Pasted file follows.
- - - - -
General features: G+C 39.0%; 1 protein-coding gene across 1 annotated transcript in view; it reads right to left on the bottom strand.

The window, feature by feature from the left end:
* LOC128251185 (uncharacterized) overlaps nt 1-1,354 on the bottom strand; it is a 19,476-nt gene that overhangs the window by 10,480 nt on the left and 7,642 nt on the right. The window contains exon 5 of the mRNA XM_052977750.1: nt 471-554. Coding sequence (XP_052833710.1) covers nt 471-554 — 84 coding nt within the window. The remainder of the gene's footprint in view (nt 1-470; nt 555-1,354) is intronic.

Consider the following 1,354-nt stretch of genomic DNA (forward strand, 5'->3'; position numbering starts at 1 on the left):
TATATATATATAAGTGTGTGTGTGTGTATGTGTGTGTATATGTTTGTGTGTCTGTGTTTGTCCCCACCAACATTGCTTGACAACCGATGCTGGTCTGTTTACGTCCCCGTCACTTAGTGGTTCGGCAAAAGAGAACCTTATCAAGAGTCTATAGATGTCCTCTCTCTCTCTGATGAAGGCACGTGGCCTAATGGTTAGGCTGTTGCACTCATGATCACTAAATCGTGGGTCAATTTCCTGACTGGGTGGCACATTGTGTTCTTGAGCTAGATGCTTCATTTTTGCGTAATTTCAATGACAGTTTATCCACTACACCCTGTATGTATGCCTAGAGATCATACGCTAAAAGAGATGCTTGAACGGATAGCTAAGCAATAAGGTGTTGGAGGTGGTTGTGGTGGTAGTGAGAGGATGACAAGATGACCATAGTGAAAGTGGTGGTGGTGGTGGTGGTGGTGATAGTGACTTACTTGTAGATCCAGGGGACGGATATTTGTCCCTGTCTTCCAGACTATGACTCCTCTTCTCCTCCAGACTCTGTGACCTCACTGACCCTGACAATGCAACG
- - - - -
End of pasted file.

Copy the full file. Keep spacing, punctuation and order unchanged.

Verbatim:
General features: G+C 39.0%; 1 protein-coding gene across 1 annotated transcript in view; it reads right to left on the bottom strand.

The window, feature by feature from the left end:
* LOC128251185 (uncharacterized) overlaps nt 1-1,354 on the bottom strand; it is a 19,476-nt gene that overhangs the window by 10,480 nt on the left and 7,642 nt on the right. The window contains exon 5 of the mRNA XM_052977750.1: nt 471-554. Coding sequence (XP_052833710.1) covers nt 471-554 — 84 coding nt within the window. The remainder of the gene's footprint in view (nt 1-470; nt 555-1,354) is intronic.

Consider the following 1,354-nt stretch of genomic DNA (forward strand, 5'->3'; position numbering starts at 1 on the left):
TATATATATATAAGTGTGTGTGTGTGTATGTGTGTGTATATGTTTGTGTGTCTGTGTTTGTCCCCACCAACATTGCTTGACAACCGATGCTGGTCTGTTTACGTCCCCGTCACTTAGTGGTTCGGCAAAAGAGAACCTTATCAAGAGTCTATAGATGTCCTCTCTCTCTCTGATGAAGGCACGTGGCCTAATGGTTAGGCTGTTGCACTCATGATCACTAAATCGTGGGTCAATTTCCTGACTGGGTGGCACATTGTGTTCTTGAGCTAGATGCTTCATTTTTGCGTAATTTCAATGACAGTTTATCCACTACACCCTGTATGTATGCCTAGAGATCATACGCTAAAAGAGATGCTTGAACGGATAGCTAAGCAATAAGGTGTTGGAGGTGGTTGTGGTGGTAGTGAGAGGATGACAAGATGACCATAGTGAAAGTGGTGGTGGTGGTGGTGGTGGTGATAGTGACTTACTTGTAGATCCAGGGGACGGATATTTGTCCCTGTCTTCCAGACTATGACTCCTCTTCTCCTCCAGACTCTGTGACCTCACTGACCCTGACAATGCAACG